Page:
Buried in there is the the following regarding athletics, ďThe presidents of the NESCAC institutions have agreed to implement flexible rules for athletics this year that should provide for exciting opportunities for our student athletes and coaches, even if the normal schedule for competitions is likely to be disrupted.Ē I find this encouraging. I can see football being a little delayed and playing 5-6 total games. And for Colby finishing up against Bates. Assuming Bates is playing, which I donít know since I havenít read their reopening plans. Itís unfortunate Bowdoin pulled the trigger so soon shutting fall sports down. If each NESCAC had 5-6 games, with a rivalry type game thrown in, it would be a terrific outcome. It would give the new kids so much, and the seniors a proper send off under the circumstances.

Iíll keep hoping.

Offline ColbyFootball

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Re: FB: New England Small College Athletic Conference
« Reply #17069 on: June 30, 2020, 01:13:58 pm »
Sorry to sound like a broken record, but these restrictions will forever damage our young people to varying degrees. Yes, we must take reasonable precautions to safeguard our citizens. But, why does that require stripping our college kids of the precious college years when they are amongst the least vulnerable in our population. Our focus should be on those most at risk in a balanced sensible way. Sadly, most of these colleges, beginning with Bowdoin and TCNJ, donít have the nerve. They take the easy way out in the name of safety. After all, who can argue with erring one the side of safety? Over 90% of fatalities are people over 65 and/or with serious underlying medical conditions. And over 40% of fatalities are related to nursing homes or long term care facilities. For full disclosure, I do not have a child who will begin college next year, so my family isnít directly effected. I just think itís a shame that the college kids are being robbed of their education and experiences by drastic measures.

Administrators, staff, and faculty at every institution in the country have spent countless hours in breakout rooms over the last 12 weeks or so working on plans, processes, and procedures that will allow their campuses to operate as close to pre-pandemic normal as is humanly possible.  Every school desires (some need) a return to full dormitories, students in class, athletics programs in full swing, and every other communal aspect of college life.  They've all been working diligently to get to that desired endpoint. MIT concluding that they can only have up to 60% of their students on campus, Bowdoin and TCNJ concluding that they cannot conduct fall athletics teams- those are not schools taking the easy way out.  After months of brainstorming, planning, and careful debate, these decisions that run counter to what every single institution wants to do this fall are the most difficult decisions schools have to make right now.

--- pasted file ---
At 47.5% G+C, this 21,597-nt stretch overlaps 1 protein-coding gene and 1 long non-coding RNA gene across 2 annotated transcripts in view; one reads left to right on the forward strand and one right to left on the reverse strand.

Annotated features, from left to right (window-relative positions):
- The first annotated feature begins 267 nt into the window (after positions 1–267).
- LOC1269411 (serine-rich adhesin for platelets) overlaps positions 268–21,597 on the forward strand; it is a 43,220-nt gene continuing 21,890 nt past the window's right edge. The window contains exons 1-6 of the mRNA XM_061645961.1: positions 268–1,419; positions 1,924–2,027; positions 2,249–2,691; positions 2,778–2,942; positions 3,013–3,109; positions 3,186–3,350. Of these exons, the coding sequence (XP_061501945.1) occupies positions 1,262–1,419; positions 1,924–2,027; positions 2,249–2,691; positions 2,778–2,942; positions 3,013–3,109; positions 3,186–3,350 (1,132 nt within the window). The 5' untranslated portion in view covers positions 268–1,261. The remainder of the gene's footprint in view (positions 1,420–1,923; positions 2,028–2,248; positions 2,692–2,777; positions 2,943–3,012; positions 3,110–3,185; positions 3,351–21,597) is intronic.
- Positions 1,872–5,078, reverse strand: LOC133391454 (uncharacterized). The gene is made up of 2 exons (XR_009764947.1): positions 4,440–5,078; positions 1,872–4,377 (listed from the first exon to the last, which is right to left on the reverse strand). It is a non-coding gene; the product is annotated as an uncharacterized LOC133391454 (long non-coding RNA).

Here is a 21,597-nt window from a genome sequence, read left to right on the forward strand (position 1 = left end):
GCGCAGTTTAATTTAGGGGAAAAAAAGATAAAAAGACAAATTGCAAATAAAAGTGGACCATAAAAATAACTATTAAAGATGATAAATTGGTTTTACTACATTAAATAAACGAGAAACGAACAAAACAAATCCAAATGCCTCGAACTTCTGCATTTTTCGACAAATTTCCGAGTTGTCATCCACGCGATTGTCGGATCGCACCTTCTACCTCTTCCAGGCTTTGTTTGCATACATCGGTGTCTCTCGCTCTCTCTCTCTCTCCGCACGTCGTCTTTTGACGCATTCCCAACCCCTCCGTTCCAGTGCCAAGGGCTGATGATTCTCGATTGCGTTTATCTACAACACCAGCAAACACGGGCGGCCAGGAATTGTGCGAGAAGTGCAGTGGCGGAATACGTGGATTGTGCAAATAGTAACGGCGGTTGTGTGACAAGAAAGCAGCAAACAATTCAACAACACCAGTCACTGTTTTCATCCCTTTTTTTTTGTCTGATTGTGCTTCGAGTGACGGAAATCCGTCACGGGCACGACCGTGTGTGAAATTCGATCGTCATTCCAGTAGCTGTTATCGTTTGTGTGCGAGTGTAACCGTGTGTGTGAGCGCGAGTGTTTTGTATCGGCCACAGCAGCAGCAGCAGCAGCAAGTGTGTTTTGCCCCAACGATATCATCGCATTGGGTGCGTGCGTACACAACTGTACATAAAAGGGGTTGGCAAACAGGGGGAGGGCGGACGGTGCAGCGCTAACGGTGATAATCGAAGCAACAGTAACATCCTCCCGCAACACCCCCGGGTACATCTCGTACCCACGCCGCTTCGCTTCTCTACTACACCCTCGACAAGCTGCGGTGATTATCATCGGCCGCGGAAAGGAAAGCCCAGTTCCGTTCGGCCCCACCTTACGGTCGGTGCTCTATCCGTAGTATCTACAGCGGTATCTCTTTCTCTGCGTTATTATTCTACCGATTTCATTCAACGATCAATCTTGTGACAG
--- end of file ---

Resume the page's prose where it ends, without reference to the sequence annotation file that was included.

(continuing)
The problem with getting all of the experts in a room is that they suffer from group think.  I would be surprised if there were many on these campuses outside the athletic department who are actively advocating for athletics to return. Folks, we cannot lock our young people away until there is a vaccine.  In the context of college professors and administrators, there is not a lot of intellectual diversity, and I suspect many of them have moved far beyond flatten the curve to we can't let anyone get sick.

This "we need a vaccine" talk drives me insane for the following reasons:

- In a poll done by Quinnipiac, with over 120K responses (phone calls, text, internet, snail mail)...................63% of respondents said that they would NOT get this vaccine shot (cited roughly 9 different reasons across the group). My doctor said that a little over half of our population does not get an annual flu vaccination.

- Regarding the flu vaccination...............(1) it helps a certain percentage of people not get the flu. The number is unknown but is smaller than we think. I've never had a flu vaccination.........and I've never had the flu vs. those who think they don't get the flu annually because of the vaccine shot (2) it helps a certain percentage of people in that their symptoms are a bit less severe and (3) the largest classification..........it does not prevent one from getting the flu and severe symptoms in that the vaccine is nothing more than a guessing game about the next most likely strain. The vaccine for COVID-19, as many experts have said, will be that much more of a guessing game given the mutations and strains already seen in a relatively short period of time.

The magic bullet(s) are therapeutics. The "take two of these twice a day for a week" kinds of pills. Until THAT (short of this thing burning itself out) happens.........we are in for a loooooooooong slog. And since it looks like you can get it more than once (as antibodies can disappear in as little as a month.........and that is scary), we'd better learn to live with it.

Without excellent therapeutics, some non-political, non-conspiracy 'experts' (who have devoted decades to this research) believe that this will be with and around us for a minimum of the next 2.5 years (making it around a 3 year issue, IF we are lucky). If that's the case................actually,I don't even want to venture there. I'm working on some passive income opportunities 24/7.

Hey, enjoy the day!! :)
The magic bullet you describe exists, but it doesnít make money for Big Pharma. It is the Hydroxychloroquine Z Pack combo. You can check the studies, and if anyone messages me Iíd be happy to supply them. Itís bring used successfully worldwide, but it must be used early. Within 5 days of the onset of symptoms. The earlier the better. Itís efficacy when used early makes a vaccine less urgent, possibly even unnecessary. As well as the other expensive drugs under study, e.g. Remdesivir at over $3,000 a course of treatment. And Remdesivir hasnít shown great results. Itís about the $$$.